For 35 years Milood Amroni, Libya’s top comedian, used humor as a weapon to poke fun, ever so carefully, at the government of Muammar Gaddafi.
But an uprising wrested Amroni’s home, the eastern city of Benghazi, from Gaddafi’s rule months ago. While the revolution means Amroni is finally able to joke openly without fear of disappearing into prison, he says he’s had enough of political jokes and wants to move on.
“I felt I had to start again from the very beginning,” Amroni told Reuters.
“I felt that if I make jokes about Gaddafi they wouldn’t be good jokes because he’s too weak now and it’s not good to make jokes about a weak guy,” said the tall, pencil-thin 50-year-old.
Rebel forces are in the final phase of the battle for Tripoli, having overrun Gaddafi’s fortified compound and forced him into hiding.
Rebels also report fighting deep in the desert and a standoff around Gaddafi’s home town. But in the Mediterranean city of Benghazi, Gaddafi’s rule is largely a memory since his forces were driven out.
Newspapers as well as television and radio stations have flourished after 42 years of repressive Gaddafi rule. The flood of new ideas and open debate has suddenly meant audiences are much more sophisticated.
“We’ve never been in this sort of situation, to talk openly about politics, to make jokes about politicians,” said Amroni, whose sharp face, framed by white hair and a grey beard, is quick to crack into a wicked grin.
“Before, we would just give hints about politics and the people would react and feel happy. Now they’re more critical and it’s very difficult to make them laugh about politics because they’re joking themselves … Now the people are making the jokes and we’re laughing.”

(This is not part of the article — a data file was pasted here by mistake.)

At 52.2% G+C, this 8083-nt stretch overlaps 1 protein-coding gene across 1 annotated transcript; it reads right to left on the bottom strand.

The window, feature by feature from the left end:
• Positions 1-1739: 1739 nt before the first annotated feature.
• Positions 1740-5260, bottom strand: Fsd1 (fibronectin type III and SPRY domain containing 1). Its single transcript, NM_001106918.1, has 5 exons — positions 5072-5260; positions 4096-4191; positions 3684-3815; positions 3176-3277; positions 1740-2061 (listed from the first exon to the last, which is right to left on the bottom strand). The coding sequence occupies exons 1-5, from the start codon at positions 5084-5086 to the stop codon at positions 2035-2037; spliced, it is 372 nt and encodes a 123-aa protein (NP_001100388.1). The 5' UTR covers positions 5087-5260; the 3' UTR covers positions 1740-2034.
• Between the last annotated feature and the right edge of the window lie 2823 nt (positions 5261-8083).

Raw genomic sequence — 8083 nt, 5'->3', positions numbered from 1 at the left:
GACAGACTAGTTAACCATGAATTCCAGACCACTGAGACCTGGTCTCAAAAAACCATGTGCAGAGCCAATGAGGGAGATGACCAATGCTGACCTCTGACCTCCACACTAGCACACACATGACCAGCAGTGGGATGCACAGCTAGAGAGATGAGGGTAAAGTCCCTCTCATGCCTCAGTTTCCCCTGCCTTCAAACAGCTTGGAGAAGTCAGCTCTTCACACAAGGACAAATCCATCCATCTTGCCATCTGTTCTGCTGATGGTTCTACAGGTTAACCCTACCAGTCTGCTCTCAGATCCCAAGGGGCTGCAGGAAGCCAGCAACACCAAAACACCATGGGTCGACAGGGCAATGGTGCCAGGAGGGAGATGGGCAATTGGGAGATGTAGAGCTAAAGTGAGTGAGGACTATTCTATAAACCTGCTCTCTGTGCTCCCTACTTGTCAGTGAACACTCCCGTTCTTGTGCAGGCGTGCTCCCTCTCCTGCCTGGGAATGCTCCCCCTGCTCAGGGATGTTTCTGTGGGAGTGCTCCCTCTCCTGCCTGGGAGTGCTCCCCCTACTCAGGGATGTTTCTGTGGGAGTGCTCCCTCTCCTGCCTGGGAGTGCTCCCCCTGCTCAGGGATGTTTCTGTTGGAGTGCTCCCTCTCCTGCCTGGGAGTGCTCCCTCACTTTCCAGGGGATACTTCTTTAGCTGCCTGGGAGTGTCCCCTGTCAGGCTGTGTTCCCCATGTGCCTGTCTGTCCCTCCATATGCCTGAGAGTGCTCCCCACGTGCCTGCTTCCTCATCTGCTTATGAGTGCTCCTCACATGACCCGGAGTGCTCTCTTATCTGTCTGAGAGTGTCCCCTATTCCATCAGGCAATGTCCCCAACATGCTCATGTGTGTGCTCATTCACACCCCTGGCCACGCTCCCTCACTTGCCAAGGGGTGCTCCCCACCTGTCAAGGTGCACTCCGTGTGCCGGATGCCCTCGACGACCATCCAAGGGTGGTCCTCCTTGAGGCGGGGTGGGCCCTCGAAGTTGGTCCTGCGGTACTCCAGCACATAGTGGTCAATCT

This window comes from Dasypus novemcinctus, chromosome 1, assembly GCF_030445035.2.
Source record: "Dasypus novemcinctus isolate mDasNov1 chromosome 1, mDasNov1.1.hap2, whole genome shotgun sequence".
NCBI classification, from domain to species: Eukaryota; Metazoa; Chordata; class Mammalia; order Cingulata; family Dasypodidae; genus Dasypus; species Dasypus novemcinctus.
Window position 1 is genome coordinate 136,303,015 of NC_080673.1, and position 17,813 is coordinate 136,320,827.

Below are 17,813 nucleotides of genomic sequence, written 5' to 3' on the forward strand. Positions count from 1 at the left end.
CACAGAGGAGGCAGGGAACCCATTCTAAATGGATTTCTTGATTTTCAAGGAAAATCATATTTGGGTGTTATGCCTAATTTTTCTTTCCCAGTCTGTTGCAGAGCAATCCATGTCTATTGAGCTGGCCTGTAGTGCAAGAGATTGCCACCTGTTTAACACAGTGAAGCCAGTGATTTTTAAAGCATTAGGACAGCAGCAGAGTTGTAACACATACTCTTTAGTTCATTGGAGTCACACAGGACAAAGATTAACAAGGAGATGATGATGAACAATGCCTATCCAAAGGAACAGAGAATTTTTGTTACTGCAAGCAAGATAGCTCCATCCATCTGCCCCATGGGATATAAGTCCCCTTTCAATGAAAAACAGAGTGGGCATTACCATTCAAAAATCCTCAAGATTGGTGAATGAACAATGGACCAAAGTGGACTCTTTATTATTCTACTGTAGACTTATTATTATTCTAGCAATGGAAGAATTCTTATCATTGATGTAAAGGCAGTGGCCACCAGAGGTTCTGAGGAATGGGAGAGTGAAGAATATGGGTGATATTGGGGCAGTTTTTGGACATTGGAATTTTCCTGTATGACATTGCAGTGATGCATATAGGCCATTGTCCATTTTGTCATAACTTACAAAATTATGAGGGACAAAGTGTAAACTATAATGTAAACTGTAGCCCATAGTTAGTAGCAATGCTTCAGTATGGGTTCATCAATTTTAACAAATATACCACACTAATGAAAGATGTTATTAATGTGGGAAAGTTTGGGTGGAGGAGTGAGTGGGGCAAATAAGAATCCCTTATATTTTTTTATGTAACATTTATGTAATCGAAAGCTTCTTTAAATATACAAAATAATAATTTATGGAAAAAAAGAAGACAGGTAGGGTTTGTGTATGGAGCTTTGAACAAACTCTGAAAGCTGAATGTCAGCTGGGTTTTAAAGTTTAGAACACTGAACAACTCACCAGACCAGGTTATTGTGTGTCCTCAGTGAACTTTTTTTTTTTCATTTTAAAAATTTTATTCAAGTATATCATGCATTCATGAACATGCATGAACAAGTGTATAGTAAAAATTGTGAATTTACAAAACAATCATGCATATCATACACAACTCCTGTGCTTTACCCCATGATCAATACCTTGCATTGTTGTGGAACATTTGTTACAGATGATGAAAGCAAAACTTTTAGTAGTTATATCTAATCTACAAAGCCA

Offending Gaddafi could have meant vanishing into detention with his family, Amroni said. Jokes could allude to the leader only obliquely, but his knowing audience would understand.
In one of Amroni’s old skits, two men in military training were being tormented by an officer. One says to the other: “This is good practice for when we’re bullied by the top commander.” Libya’s top military commander was Gaddafi.
In another skit, a man is standing on a table, looking for “the guy on top.” His friend says, “No, the guy on top is underground.” Many Libyans believed Gaddafi lived in a bunker.
“Because Gaddafi was involved in everything — culture, politics, sport — I had different things to joke about,” Amroni said. “For 35 years I was using jokes to try to fight Gaddafi.”
A fan of Charlie Chaplin and Rowan Atkinson’s Mr Bean, Amroni said he will still do comedy, just not political jokes. He would focus more on drama including tragedies on the stage and for television.
“I want people to see change. We change, the country has changed … Everything has changed, even comedy,” he said.
And he didn’t rule out a return to political humor one day.
“Political jokes were a weapon to fight with and now we don’t need it. But maybe later.”